Upon completion of the experiment, the participants were debriefed to assess their familiarity with art by using an art questionnaire adapted from Chatterjee et al. (2010) by excluding questions 1–3 due to differences between the France and USA education systems. A median split (median of the Sums = 5.5) of the questions in Table 2 separated the participants into art-familiar and art-unfamiliar groups composed of nine participants each.
To asses whether covert painting simulation modulated the liking rating, we entered the ratings in a 3 (Condition: Compatible, Incompatible, Control; within subjects) × 2 (Group: art-familiar, art-unfamiliar; between subjects) ANOVA. A significance threshold of p < 0.05 was set for all statistical tests.
The main factor Group [F(1,16) = 0.665, p = 0.427, η2p = 0.040] and the interaction Group × Condition [F(2, 32) = 2.577, p = 0.092, η2p = 0.139] were not significant. In other words, this result indicates that art familiarity did not influence the results. Instead, the factor Condition was significant [F(2, 32) = 3.355, p = 0.047, η2p = 0.173]. In particular, the aesthetic preference expressed for the paintings in the Compatible condition (4.974 ± 0.181; Mean ± s.e.m.) was significantly higher (p = 0.048, Newman-Keuls post-hoc test) than that in the Incompatible condition (4.877 ± 0.168), and marginally different (p = 0.067) from that in the Control condition (4.899 ± 0.176; Figure 2B). Instead, the liking rates did not differ between the Incompatible and Control conditions (p = 0.567).
Correlations between each condition and individuals' sum of experience ratings (see Table 2) were not significant (Pearson correlations rs < 0.236, ps > 0.346) thus ruling out any association between familiarity and liking scores.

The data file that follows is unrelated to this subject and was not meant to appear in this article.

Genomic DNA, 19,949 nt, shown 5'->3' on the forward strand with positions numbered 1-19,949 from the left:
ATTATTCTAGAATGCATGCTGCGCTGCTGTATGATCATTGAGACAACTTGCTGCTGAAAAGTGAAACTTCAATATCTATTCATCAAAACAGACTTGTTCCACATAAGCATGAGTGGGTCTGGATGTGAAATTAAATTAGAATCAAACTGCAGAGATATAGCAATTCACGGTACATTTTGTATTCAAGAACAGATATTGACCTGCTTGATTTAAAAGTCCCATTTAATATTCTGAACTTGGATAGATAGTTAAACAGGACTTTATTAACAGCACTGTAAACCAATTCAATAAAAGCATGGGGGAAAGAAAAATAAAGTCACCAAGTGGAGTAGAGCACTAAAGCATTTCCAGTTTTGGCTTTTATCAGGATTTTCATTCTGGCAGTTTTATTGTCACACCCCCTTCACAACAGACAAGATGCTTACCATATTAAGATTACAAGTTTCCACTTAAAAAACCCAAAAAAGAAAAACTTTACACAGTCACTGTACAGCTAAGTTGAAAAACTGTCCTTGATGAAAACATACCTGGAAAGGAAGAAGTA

In this behavioral study we show that the aesthetic appreciation for pointillist-style paintings is enhanced by presenting supraliminal action priming images that are congruent (Compatible condition) with the style required to create those paintings. How can the priming modulate liking ratings of passively observed canvases? We believe that the congruent priming facilitated the covert simulation of the brushstrokes present in the paintings, thus yielding to higher ratings. This interpretation is consistent with the hypothesis that motor structures have a role in aesthetic and particularly that involuntary painting simulation contributes to aesthetic appreciation (Freedberg and Gallese, 2007; Leder et al., 2012; Umiltà et al., 2012). In agreement with previous work (Umiltà et al., 2012), our results also suggest that this effect is independent of familiarity with art. Nonetheless, since all participants were not actively engaged in creating artwork (see Question 3 in the Art familiarity questionnaire, Table 2) we cannot rule out the possibility that the results would be different for artists.